American Christianity has faced theological-political crises before. Repeatedly, visions of what is possible for the nation have fallen short of reality. In the past, periods of change pushed faithful people to reconsider what they believed, not only about the nation but also about the meaning of God’s call to justice. In each critical moment, for good or ill, Americans altered their religious views, and the horizon of what was possible expanded or contracted. In revolutionary America, disunity resulted from debates over whether faith required obedience to the king or a revolt.
Where independence and freedom were proclaimed, dependence on African slavery persisted. As Jesus was preached in this land, everything that Jesus taught against was practiced.
Lincoln understood that the dream of well-being, if not radically democratized, would for some people only be a nightmare.
When I read the book of Joshua, it is easy for me to miss God's call for genocide.
Ammon Bundy’s militia has occupied the Malheur National Wildlife Refuge in Oregon since January 2. The standoff with authorities continues despite the arrest of Bundy and 11 of his followers and the shooting death of LaVoy Finicum during a traffic stop last week, and despite Bundy’s pleas that the four remaining militia members leave the refuge. They insist that they will not leave until their comrades are released and everyone is pardoned. These conservative Mormons have claimed that God told them to seize the land in defense of ranchers sentenced to jail time for setting fires on federal land.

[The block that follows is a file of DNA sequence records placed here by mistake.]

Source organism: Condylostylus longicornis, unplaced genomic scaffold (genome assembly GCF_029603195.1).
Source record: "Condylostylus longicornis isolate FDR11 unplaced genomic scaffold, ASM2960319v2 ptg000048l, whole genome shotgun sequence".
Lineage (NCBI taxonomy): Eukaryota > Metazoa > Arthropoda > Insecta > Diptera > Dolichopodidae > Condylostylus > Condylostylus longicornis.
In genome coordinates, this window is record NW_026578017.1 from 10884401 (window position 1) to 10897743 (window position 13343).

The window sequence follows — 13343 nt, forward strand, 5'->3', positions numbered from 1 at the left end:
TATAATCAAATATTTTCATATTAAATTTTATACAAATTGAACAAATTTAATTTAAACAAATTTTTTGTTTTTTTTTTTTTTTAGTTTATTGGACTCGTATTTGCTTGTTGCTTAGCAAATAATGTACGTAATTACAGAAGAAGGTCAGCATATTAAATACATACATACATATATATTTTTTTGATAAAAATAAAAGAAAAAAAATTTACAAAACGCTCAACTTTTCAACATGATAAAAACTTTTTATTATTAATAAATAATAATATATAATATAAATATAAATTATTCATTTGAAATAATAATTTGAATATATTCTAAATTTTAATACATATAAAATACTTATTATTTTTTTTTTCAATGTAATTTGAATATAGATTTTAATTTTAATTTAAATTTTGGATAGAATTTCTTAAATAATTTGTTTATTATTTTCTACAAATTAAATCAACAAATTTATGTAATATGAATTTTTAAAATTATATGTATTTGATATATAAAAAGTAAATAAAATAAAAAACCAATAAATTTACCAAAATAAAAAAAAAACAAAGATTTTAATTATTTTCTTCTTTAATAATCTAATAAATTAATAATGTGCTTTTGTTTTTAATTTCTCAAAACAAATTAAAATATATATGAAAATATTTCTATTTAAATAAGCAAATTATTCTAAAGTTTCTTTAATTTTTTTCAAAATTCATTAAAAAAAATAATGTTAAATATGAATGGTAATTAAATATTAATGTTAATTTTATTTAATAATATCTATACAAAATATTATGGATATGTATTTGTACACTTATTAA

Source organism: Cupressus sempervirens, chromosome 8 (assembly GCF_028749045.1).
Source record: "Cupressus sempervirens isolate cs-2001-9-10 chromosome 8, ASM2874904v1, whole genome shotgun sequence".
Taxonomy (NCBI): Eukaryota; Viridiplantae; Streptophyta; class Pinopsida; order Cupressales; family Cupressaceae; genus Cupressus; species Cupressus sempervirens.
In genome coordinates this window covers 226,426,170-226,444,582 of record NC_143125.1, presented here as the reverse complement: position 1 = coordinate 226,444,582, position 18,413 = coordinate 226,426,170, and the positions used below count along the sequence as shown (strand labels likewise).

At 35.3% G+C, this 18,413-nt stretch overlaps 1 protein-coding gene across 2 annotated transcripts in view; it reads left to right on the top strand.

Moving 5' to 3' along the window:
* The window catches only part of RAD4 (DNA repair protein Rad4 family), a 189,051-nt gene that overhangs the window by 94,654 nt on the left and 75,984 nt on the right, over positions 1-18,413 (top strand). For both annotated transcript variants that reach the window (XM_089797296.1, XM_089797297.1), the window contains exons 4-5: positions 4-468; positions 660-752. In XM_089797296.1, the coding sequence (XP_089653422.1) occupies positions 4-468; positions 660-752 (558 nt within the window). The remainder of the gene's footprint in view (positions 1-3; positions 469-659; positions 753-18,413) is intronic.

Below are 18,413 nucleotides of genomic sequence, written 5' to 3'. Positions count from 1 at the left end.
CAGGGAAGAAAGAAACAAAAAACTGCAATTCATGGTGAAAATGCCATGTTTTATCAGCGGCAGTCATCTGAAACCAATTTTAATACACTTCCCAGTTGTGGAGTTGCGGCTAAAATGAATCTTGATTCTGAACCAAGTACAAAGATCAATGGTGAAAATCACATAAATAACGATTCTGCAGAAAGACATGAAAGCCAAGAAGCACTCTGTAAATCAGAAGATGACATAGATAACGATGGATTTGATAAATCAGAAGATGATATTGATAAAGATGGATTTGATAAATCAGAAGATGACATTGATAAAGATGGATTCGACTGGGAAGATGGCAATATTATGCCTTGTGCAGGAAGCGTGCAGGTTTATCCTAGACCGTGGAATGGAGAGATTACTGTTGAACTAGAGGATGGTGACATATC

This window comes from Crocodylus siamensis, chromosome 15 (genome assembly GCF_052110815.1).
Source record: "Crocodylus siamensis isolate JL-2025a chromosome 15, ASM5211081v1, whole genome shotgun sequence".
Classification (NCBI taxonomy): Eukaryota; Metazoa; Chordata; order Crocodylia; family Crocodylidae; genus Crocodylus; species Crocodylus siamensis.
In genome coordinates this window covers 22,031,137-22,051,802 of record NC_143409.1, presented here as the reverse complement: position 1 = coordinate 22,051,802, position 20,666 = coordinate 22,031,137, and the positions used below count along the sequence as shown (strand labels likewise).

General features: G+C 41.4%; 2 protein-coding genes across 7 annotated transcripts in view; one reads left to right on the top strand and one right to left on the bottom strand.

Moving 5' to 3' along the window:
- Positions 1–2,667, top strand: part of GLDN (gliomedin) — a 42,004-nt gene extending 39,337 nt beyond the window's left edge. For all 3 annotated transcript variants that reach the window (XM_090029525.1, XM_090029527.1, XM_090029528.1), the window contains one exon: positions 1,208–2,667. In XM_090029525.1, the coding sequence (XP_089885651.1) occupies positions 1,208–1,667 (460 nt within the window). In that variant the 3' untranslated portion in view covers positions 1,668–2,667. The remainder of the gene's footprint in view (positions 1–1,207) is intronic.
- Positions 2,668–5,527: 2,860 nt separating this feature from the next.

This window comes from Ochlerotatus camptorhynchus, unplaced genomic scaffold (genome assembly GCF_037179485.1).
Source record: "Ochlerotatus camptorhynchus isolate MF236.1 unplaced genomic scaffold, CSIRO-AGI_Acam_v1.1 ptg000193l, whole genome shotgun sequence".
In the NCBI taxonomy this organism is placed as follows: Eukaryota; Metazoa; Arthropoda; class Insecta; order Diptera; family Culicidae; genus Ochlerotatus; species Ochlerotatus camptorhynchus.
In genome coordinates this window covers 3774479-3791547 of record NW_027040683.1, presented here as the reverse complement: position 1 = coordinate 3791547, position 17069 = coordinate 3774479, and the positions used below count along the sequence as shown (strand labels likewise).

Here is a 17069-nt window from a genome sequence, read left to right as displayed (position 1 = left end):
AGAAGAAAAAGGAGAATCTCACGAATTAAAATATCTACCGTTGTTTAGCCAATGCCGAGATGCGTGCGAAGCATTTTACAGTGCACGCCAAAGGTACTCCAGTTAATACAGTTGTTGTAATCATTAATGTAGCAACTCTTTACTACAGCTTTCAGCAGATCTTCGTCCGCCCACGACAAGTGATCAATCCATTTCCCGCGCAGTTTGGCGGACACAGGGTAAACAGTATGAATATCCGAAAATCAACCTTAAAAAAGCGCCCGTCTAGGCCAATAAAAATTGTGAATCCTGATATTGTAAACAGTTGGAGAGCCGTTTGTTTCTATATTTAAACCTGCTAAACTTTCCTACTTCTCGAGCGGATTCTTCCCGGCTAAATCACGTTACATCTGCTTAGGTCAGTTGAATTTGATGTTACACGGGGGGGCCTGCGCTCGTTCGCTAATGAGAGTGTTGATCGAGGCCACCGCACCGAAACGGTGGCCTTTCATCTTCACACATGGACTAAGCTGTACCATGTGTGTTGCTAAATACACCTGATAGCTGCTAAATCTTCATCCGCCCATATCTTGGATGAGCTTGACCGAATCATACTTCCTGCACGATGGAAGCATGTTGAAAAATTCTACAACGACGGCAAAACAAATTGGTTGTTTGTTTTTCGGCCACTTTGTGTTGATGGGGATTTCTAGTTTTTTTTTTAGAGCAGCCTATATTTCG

Eric Foner resurrects the history of the Underground Railroad, its powerful place in New York City, and how it helped Harriet Beecher Stowe and others bring about the war that ended slavery.
Many scholars have traced the intra-Christian conflicts over slavery. Less noticed are the situations in which Christians were themselves enslaved.
It seems like everywhere you go Christians in one way or another are talking about Christendom. Actually, the word being used most is post-Christendom.
We are endlessly being misdirected in search of the crude “hate crime.” After centuries of racial oppression and violence, our society eventually became uncomfortable with the overtness of the racism of the past. Slavery is taken for granted as a horrific thing, something that couldn’t be assumed a few generations ago. For mainstream America, to be accused of being racist is to have been labeled something despicable. Few would willingly accept this charge upon themselves, defending themselves adamantly against such accusations. However, even worse than the racist label for those within the dominant culture, is for a person to be accused of a hate crime. Hate crimes have been created to isolate the most heinous of offenses that have been committed because of prejudice.
I wished that Hosea and Philemon were not in the lectionary. My reasoning? I don't like that the books uphold the notions of people being bought and sold as property.